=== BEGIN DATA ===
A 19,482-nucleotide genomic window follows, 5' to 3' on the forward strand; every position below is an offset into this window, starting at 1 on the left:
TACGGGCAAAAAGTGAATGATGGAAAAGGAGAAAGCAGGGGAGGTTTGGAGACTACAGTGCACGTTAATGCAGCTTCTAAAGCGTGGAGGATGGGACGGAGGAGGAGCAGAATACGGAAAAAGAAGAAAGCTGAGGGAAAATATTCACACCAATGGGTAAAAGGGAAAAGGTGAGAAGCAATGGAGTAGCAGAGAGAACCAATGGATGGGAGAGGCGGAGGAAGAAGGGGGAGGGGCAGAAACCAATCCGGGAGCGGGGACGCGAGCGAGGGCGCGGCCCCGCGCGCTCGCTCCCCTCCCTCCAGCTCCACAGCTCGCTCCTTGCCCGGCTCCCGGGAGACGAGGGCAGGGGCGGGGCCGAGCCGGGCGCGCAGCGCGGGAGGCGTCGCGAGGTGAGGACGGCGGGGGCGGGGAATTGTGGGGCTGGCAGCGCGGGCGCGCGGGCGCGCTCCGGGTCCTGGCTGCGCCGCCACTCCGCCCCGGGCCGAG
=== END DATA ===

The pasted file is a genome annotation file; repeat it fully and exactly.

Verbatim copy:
A 19,482-nucleotide genomic window follows, 5' to 3' on the forward strand; every position below is an offset into this window, starting at 1 on the left:
TACGGGCAAAAAGTGAATGATGGAAAAGGAGAAAGCAGGGGAGGTTTGGAGACTACAGTGCACGTTAATGCAGCTTCTAAAGCGTGGAGGATGGGACGGAGGAGGAGCAGAATACGGAAAAAGAAGAAAGCTGAGGGAAAATATTCACACCAATGGGTAAAAGGGAAAAGGTGAGAAGCAATGGAGTAGCAGAGAGAACCAATGGATGGGAGAGGCGGAGGAAGAAGGGGGAGGGGCAGAAACCAATCCGGGAGCGGGGACGCGAGCGAGGGCGCGGCCCCGCGCGCTCGCTCCCCTCCCTCCAGCTCCACAGCTCGCTCCTTGCCCGGCTCCCGGGAGACGAGGGCAGGGGCGGGGCCGAGCCGGGCGCGCAGCGCGGGAGGCGTCGCGAGGTGAGGACGGCGGGGGCGGGGAATTGTGGGGCTGGCAGCGCGGGCGCGCGGGCGCGCTCCGGGTCCTGGCTGCGCCGCCACTCCGCCCCGGGCCGAG